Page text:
I spent the weekend in Minnesota for Mother’s Day, and made a few observations about the public reaction to the profession of librarianship. 

It started when I was renting a car. First I was asked if I am a professor at the university, which I choose to take as flattering.  When I said I work at the library, for some reason she responded, “Oh, so you do the filing or whatever?” Now, I’m not quite sure in what context she meant “filing”.  Like the card catalog? Or is it her impression of the library that we all stand around alphabetizing files all day?

The next day I was chatting with a friendly guy outside a coffee shop.  He asked about the Michael Gorman book I happened to be reading, which invariably led to a question about why in the world I would voluntarily read such a thing.  Don’t get me wrong, I have a lot of respect for Michael Gorman, but Our Enduring Values isn’t the biggest page-turner in the English language.  Anyway, the mention of my chosen profession led him to respond, “Oh, so you get to read all the time”.  Hahaha! As I told him, I’ve had less chance to read (other than reams of library journal articles) since starting library school than ever before in my life.  But honestly, there are many people who conjure up (for whatever bizarre reason they have cause to do so) images of librarians sitting around reading the latest bestsellers all day long.  Because what else could we possibly be doing after the filing is done?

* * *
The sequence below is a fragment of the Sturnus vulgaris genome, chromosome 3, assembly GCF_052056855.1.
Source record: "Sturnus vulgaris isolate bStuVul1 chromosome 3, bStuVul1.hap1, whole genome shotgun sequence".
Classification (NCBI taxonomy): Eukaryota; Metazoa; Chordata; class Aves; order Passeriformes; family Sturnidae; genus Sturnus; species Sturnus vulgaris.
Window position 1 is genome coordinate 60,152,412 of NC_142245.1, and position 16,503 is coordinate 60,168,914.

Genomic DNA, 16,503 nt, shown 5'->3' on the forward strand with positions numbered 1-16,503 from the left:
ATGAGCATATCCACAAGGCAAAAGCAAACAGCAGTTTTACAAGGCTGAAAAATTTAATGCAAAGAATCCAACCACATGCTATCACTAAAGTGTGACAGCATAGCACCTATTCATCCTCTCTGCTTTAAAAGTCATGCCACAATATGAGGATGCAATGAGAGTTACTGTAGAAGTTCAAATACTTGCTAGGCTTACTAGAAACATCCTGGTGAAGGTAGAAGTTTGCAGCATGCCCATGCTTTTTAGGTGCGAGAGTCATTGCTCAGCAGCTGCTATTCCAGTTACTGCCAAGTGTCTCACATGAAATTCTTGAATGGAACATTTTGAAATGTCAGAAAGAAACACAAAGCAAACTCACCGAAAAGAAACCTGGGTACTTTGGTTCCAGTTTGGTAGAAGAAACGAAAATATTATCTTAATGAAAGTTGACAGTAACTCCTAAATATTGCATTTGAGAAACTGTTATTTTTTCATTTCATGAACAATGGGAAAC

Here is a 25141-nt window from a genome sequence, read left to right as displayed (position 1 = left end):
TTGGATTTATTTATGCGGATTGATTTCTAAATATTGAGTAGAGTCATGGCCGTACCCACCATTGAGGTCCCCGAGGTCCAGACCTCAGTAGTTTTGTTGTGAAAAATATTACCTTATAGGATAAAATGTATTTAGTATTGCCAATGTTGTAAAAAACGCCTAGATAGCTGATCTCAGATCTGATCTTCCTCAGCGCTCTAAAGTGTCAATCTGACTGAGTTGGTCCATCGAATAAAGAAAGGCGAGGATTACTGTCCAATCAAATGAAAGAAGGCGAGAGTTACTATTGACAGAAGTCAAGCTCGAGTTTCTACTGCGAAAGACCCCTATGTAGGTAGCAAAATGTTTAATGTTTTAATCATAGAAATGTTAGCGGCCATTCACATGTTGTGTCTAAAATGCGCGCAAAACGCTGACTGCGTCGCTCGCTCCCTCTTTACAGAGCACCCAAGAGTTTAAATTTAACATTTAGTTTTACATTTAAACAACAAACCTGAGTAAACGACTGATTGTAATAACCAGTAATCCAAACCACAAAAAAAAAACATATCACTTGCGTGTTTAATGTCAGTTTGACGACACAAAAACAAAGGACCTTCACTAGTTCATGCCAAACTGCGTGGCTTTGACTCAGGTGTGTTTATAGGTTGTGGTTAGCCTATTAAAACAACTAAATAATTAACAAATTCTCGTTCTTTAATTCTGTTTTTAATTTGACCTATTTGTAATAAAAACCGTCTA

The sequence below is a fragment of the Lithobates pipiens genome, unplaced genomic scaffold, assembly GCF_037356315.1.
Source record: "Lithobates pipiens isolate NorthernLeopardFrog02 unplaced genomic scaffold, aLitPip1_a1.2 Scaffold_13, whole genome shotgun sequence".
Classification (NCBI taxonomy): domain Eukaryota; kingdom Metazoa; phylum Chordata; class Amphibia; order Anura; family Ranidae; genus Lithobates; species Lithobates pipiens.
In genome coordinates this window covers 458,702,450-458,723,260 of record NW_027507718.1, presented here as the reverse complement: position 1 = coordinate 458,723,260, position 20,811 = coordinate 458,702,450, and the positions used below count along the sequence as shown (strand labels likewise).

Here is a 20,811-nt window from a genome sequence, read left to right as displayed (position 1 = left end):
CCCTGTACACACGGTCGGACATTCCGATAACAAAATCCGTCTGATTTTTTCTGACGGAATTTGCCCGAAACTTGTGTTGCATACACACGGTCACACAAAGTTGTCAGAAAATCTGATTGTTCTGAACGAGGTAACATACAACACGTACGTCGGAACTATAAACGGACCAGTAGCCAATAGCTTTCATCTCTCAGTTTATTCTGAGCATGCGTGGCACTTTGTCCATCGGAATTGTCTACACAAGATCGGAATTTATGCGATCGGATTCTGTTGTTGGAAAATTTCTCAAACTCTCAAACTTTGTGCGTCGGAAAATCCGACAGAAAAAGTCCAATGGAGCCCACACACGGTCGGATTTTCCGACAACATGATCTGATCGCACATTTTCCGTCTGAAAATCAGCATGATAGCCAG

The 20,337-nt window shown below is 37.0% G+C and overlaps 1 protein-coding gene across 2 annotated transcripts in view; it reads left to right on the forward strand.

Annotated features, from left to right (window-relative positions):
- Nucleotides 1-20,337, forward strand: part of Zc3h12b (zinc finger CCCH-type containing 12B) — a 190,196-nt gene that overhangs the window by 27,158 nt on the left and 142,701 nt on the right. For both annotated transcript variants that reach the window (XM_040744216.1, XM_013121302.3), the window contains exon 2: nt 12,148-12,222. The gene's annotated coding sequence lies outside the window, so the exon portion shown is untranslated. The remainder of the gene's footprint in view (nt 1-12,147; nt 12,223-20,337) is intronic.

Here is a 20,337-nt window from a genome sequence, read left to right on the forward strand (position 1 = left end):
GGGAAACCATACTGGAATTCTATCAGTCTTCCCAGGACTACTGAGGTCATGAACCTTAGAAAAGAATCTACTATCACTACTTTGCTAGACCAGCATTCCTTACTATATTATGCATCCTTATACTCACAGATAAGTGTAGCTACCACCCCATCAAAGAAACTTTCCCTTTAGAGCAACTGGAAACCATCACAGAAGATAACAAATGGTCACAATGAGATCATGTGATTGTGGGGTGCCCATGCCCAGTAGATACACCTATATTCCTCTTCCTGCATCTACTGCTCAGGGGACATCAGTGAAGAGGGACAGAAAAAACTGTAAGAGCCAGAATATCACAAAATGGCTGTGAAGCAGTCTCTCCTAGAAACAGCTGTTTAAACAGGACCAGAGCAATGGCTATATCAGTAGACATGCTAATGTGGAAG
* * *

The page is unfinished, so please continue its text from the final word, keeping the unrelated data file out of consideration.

I was a bit concerned by these casual interactions, but the most disconcerting thing was that I was not really surprised.  We know that’s what most people think about us.  What will it take? A marketing campaign? A documentary? Perhaps YouTube has the potential to save us, though as Joe Janes pointed out in his MPLA keynote address this year, thusfar we have used it in rather pathetic and half-hearted replications of traditional library videos.  I have seen a couple cool ones lately, one of them actually a music video.  It may not do much to dispel stereotypes, but at least we look darkly mysterious and omnipotent rather than bored and without purpose.